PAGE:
The setting is an Old West street on the back lot of a Hollywood studio. The director and camera crew are frustrated with their canine star because he's not reacting with proper pathos to the fact his human pal has just been gunned down. The trainer, desperate to appeal to the dog's sense of method acting, pleads with him to recall his most painful moment. The scene dissolves to the dog's blissful memory of trying to catch a passing Budweiser truck by leaping the fence -- and crashing his nose right into it. Back on the set, he is now howling with such convincing agony that the entire crew is weeping.

What may look like an amusing sketch concocted to sell beer only works -- even from an advertising standpoint -- because it has all the elements necessary to communicate a complete plot:

  • The Cast: The dog and the Hollywood crew
  • The Locations: The Western set and the dog's front yard
  • The Problem (BEGINNING): The dog will lose his job if he can't project sadness.
  • The Attempt to Resolve (MIDDLE): Flashback/memory sequence.
  • The Resolution (END): By recalling his most painful moment, the dog summons the necessary emotion to make the scene a howling success.

While you may not have the financial resources of Anheuser Busch or General Foods to get your shorts produced exactly the way you’d like to see them, you do have access to 24/7 self-training that can make you appreciate the art of how to say a lot in a little. Just don’t change that dial…

On a final note of comparison, keep in mind that commercial advertising is all designed to sell us on one of four concepts: food, sex, self-esteem, and security. With the exception of food (not counting popcorn, of course), movies are out to sell us on the very same things.


Every year, the advertising industry bestows prestigious worldwide awards called “Clio” for excellence in TV, Radio, Print, Design, Internet, Outdoor, and Integrated Media. In addition to Clio festivals, screenings of the award winning ads are shown throughout major cities as well as compiled in collector editions sold directly through their website at The entertainment value of seeing the best of the best is as noteworthy as the tips and tricks you’ll glean for making your own films click from start to finish.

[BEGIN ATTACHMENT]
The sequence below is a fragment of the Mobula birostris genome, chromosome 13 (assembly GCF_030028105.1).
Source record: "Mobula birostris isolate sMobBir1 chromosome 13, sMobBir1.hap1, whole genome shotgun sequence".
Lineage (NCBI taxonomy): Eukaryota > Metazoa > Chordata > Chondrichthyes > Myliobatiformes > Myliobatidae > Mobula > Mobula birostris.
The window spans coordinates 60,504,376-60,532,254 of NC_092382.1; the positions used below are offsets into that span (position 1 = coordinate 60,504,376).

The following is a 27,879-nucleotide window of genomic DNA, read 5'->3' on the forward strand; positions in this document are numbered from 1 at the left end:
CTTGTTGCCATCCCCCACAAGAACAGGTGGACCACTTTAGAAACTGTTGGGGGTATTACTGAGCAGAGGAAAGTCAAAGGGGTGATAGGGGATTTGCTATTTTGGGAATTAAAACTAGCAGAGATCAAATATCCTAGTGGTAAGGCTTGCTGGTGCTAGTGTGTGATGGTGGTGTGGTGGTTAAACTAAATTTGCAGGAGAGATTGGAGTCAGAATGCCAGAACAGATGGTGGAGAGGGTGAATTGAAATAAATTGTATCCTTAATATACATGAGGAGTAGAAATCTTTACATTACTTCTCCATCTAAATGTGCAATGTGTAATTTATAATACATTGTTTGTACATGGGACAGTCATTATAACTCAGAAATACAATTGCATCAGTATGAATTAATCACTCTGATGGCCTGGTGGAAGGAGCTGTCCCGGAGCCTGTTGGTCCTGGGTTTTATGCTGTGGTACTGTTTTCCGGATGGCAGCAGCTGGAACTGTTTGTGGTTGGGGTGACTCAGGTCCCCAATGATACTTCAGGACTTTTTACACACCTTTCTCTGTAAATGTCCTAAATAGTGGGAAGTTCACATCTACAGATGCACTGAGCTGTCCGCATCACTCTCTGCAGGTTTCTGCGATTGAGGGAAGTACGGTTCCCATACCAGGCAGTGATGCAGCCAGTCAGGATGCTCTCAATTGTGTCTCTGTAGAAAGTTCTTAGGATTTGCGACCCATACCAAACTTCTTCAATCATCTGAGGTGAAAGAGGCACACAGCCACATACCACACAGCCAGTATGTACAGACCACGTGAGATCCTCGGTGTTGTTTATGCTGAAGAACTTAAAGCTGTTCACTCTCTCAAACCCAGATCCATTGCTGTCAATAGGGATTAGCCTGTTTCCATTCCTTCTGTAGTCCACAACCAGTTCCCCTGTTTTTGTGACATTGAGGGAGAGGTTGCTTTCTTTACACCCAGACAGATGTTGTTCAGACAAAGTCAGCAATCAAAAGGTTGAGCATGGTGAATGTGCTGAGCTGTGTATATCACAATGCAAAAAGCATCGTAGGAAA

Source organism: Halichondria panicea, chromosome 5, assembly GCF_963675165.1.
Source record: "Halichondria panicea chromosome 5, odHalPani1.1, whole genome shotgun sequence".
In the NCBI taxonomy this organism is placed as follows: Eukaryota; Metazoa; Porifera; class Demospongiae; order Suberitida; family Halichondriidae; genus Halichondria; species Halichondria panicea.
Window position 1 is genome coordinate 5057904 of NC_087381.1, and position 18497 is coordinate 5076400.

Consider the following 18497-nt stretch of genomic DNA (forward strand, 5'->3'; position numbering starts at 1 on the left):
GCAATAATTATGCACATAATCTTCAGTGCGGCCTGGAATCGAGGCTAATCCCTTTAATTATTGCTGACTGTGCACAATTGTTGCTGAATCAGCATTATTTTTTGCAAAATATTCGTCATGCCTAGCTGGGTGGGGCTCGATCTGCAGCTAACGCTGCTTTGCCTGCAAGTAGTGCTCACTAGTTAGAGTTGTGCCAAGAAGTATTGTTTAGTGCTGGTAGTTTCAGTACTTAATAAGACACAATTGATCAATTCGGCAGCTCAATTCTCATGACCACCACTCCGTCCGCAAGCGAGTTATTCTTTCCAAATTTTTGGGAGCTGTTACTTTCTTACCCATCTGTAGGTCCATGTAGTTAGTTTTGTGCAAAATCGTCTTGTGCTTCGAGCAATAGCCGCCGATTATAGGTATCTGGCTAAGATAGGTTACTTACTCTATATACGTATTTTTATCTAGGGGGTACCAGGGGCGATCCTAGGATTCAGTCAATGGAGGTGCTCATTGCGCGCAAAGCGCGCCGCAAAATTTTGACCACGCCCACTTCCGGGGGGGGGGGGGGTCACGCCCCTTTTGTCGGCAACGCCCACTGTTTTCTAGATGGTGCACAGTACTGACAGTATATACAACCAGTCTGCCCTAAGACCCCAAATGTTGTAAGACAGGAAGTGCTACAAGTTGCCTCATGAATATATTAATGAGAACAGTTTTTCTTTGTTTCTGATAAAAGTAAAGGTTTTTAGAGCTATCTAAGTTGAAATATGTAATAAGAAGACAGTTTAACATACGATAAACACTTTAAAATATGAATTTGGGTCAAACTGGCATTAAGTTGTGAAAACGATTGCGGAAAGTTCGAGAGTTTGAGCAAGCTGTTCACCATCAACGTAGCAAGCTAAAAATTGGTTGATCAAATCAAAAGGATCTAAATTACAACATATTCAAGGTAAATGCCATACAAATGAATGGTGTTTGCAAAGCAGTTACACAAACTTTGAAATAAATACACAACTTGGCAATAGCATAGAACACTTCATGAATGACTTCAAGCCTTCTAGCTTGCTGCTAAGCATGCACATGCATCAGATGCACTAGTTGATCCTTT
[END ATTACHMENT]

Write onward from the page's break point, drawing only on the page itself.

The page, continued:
Commercials provide a ready source of scenarios from which to develop ideas for shorts.

  • Pick any commercial that is either currently airing or one from the past that was memorable enough to have stuck with you.
  • Assign names to the characters (if they don’t already have them).
  • Decide what their central issue is going to be.
  • Using the commercial as the beginning of your story, develop a 10-minute script with a middle and an ending.

EXAMPLE: Remember the General Foods International Coffee® commercial in which two women friends are fondly reminiscing about their trip to Europe and, in particular, a certain Frenchman who set their pulses aflutter? What would happen if he were to stroll into their lives again at that very moment? Will his handsome looks now trigger fierce competition and jealousy? Or with the passage of years did this same monsieur consume a tad more Brie and pastry than he really should have?

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Excerpted from the author’s upcoming book, “COULD IT BE A MOVIE?” (Publisher: Michael Wiese Productions,